Can taking too much vitamin D be harmful?

Sun exposure enables us to manufacture Vitamin D, essential to good bone health.  However, because sun exposure can also lead to adverse health consequences like melanoma, many individuals appropriately avoid direct sun exposure and/or use sunscreen or sunblock to protect against harmful UV rays. These measures can lead to lower levels of vitamin D which then often require taking oral supplements.  This raises questions about the optimal dosage to take and whether taking too much vitamin D is not only wasteful but potentially detrimental.

A double-blind, randomized clinical trial conducted over a 3-year period in Canada sought to answer these questions, and findings were recently published in the Journal of the American Medical Association (JAMA).  The 300 subjects between the ages of 55 and 70 enrolled were divided into 3 groups; each received either 400 IU, 4,000 IU or 10,000 IU of vitamin D per day.  Bone mineral density (BMD) and bone strength were measured using a new, high-resolution computed tomography (CT) research scan of bone at the wrist and ankle (XtremeCT) as well as standard dual-X-ray absorptiometry (DXA) at the start of the study and at 6, 12, 24 and 36 months. Vitamin D and calcium blood levels and urinary calcium were also measured.  

The results were surprising- the largest decrease in BMD occurred in the group receiving the highest dose of vitamin D.   Total BMD decreased over the three-year period by 1.4 per cent in the 400 IU group, 2.6 in the 4,000 IU group and 3.6 in the 10,000 IU group.  In addition, those who received higher doses of vitamin D were more likely to develop hypercalciuria, a condition associated with increased risk of kidney stones. Of the 87 subjects with hypercalciuria, incidence increased significantly between the groups receiving 400 IU (17%), 4000 IU (22%), and 10,000 IU (31%) of vitamin D.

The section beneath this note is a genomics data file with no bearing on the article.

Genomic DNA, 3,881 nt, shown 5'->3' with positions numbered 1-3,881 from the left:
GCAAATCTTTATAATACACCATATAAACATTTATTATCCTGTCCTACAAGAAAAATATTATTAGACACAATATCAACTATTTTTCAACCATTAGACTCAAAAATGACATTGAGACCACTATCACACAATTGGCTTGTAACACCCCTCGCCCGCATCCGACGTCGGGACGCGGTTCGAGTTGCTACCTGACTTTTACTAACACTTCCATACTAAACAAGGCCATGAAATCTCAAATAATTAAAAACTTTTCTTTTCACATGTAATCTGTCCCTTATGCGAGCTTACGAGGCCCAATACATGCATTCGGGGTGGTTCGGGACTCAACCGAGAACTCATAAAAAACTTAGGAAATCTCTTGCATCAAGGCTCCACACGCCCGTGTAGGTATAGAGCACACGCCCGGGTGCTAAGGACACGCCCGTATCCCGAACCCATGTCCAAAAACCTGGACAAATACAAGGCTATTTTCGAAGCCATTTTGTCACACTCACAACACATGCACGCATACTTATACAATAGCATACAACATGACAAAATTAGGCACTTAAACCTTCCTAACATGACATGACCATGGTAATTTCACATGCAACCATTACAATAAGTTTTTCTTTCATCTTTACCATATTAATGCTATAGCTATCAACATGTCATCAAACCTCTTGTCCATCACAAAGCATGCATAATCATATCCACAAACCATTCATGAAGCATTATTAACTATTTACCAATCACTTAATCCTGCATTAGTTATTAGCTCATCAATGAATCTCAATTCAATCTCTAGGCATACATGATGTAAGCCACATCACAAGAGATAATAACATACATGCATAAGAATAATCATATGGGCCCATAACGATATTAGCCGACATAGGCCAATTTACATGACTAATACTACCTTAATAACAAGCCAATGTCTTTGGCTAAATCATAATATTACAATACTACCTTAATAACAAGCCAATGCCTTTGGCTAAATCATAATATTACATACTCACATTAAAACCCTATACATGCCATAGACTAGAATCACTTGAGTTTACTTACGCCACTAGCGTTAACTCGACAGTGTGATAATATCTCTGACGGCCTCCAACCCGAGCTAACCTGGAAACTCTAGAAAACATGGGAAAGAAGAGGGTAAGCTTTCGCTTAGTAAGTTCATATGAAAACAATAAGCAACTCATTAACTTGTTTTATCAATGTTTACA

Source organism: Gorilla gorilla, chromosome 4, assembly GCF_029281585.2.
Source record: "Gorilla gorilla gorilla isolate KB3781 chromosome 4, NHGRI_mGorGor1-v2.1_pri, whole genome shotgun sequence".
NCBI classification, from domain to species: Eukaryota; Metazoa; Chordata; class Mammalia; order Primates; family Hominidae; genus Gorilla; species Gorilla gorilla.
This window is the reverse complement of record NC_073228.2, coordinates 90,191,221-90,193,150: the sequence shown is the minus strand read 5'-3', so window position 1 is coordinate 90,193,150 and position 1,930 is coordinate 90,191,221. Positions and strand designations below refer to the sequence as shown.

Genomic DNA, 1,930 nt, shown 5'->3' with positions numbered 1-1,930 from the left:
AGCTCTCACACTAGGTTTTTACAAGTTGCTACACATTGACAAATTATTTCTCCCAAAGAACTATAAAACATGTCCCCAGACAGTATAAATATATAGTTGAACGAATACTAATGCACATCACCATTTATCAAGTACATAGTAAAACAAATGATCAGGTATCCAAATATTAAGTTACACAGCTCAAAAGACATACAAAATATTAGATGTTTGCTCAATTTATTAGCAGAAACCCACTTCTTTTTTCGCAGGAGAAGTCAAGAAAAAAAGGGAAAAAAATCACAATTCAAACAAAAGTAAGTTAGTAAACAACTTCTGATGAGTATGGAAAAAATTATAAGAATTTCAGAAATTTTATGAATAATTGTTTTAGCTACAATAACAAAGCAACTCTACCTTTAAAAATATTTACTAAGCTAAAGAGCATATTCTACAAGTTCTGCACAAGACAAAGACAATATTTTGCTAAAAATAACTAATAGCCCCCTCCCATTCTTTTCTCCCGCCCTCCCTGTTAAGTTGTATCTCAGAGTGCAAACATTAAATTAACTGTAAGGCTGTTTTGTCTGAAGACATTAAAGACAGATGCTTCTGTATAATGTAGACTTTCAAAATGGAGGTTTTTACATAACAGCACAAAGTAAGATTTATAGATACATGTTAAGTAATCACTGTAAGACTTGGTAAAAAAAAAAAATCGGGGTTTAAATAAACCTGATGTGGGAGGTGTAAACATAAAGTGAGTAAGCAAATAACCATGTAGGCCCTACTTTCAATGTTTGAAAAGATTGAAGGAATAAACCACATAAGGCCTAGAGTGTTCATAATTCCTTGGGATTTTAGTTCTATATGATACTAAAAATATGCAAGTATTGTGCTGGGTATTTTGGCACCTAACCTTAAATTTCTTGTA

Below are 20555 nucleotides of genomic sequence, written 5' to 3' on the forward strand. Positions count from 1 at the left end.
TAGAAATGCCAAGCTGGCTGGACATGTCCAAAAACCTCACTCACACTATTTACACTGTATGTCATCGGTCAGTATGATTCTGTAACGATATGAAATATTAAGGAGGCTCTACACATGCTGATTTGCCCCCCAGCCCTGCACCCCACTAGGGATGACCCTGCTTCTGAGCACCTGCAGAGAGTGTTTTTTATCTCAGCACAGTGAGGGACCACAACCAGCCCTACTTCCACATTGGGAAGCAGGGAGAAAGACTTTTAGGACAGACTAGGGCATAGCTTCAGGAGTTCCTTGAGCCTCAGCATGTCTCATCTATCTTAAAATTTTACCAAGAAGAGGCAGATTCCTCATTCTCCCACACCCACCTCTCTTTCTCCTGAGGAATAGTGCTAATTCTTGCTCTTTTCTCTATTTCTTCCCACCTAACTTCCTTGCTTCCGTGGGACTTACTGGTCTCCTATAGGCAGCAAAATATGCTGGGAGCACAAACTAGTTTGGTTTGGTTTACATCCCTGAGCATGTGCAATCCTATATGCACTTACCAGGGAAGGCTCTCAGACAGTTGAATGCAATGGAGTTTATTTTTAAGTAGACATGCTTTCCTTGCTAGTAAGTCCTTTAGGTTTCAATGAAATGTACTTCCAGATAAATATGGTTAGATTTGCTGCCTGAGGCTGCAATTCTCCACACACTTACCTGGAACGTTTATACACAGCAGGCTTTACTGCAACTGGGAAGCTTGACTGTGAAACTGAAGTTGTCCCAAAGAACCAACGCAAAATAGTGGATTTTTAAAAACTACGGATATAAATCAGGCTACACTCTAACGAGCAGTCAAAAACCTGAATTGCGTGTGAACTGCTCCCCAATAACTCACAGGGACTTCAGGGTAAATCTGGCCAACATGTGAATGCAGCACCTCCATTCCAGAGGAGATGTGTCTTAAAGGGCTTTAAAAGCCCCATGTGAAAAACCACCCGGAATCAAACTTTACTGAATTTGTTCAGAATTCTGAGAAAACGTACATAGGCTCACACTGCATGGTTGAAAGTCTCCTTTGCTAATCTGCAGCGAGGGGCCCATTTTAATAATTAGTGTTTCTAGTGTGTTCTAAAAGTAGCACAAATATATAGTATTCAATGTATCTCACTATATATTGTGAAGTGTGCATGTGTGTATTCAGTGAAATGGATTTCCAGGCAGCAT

Although this study raises questions about the safety of high doses of vitamin D that need to be evaluated in further research, it also confirms that for most healthy adults, 400 IU of supplemental vitamin D daily continues to be an appropriate recommended dose. 

Judith Wolf, MD     Associate Director, WHEP

Lauren A. Burt, Emma O. Billington, Marianne S. Rose, Duncan A. Raymond, David A. Hanley, Steven K. Boyd. Effect of High-Dose Vitamin D Supplementation on Volumetric Bone Density and Bone Strength. JAMA, 2019; 322 (8): 736 DOI: 10.1001/jama.2019.11889

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